During the 12 years that Nehemiah was Governor of Judah, he refused to draw on the food allowance provided for governors. The former governors laid heavy burdens on the people by demanding food, wine, and silver from them. Even the governor’s assistants took advantage of the people. But Nehemiah refused what every other governor received, using his own financial supply to feed the Jewish leaders and notable visitors who sat at his table while he worked on the wall!
It was no small task for Nehemiah to feed everyone from his own personal wealth for the 52 days it took to rebuild the wall around Jerusalem. That means, for nearly two months, Nehemiah fed 150 officers and their guests at his own personal expense!
These are not the actions of someone content with the status quo. Nehemiah was more interested in the work of God and the burden that had been placed on the people than his own bank account!
The Church of Jesus Christ could benefit from a lot more men and women like Nehemiah! God needs more believers who are so in touch with the condition of His people that they are willing to fast and pray, repent on behalf of the sins of others, and spend whatever amount of money necessary to meet the need!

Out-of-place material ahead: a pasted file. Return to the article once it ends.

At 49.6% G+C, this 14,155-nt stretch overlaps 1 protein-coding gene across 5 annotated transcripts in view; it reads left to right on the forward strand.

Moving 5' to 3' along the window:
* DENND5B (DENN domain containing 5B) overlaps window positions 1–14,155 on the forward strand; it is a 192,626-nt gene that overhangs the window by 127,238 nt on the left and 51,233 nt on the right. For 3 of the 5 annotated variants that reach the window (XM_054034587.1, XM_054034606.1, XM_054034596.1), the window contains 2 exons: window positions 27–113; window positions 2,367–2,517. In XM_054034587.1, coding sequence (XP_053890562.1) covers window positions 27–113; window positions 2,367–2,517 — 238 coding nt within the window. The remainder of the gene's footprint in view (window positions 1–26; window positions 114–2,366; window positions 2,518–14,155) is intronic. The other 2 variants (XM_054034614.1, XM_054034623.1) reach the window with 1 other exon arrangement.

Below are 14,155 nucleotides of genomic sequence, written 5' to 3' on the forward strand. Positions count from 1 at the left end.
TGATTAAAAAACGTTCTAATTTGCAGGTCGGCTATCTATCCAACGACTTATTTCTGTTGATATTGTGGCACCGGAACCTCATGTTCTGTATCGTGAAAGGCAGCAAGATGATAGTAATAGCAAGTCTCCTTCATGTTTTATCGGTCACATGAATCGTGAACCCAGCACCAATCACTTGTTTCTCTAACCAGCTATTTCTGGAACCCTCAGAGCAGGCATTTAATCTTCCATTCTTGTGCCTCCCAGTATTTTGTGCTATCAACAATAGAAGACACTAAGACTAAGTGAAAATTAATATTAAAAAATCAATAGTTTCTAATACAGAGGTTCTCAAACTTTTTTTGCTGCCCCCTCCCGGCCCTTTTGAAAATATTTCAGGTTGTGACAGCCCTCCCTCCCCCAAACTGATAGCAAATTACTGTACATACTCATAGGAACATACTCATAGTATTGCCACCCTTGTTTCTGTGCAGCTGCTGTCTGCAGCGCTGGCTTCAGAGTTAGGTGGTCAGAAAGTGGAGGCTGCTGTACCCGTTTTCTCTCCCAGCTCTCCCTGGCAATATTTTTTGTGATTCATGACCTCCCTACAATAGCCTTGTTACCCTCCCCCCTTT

Of course, there are many who share Nehemiah’s desire but lack the finances. They earn just enough to help their family “get by” but have nothing left over.
That’s why it’s so vitally important to hear biblical prosperity preached on a regular basis. So often those with financial problems are the ones who claim that prosperity is emphasized too much. These voices of cynicism accuse those who teach on prosperity of trying to get their money.
But faith for financial prosperity only comes by hearing what God says about it. Instead of complaining, we can join the ranks of the men and women who refuse to live in lack and press into God’s promise to bless them abundantly.
It took Nehemiah a great deal of money to feed more than 150 people for 52 days. Notice what it required: “The provisions I paid for each day included one ox, six choice sheep or goats, and a large number of poultry. And every ten days we needed a large supply of all kinds of wine” (Nehemiah 5:18 NLT). He was able to do this only because he had plenty to share with others.
Nehemiah wasn’t the only one in the Bible who had that testimony. The Good Samaritan was another wealthy man the Lord used to help restore someone in need. When the Good Samaritan came across an injured man lying along the road, he first bandaged the man’s wounds; then he placed the unconscious man on his donkey and took him to an inn. The next day the Samaritan paid the innkeeper and said, “…Take care of this man. If his bill runs higher than this, I’ll pay you the next time I’m here” (Luke 10:35 NLT).
Obviously, the innkeeper knew that the Good Samaritan was financially able to fulfill his commitment. For one thing, this Samaritan rode a donkey at a time when most people walked. But what if the Good Samaritan had been living from paycheck to paycheck? Regardless of his desire to help the injured man, his desire would have gone unfulfilled.
We must begin to prosper in order to finance the work of God.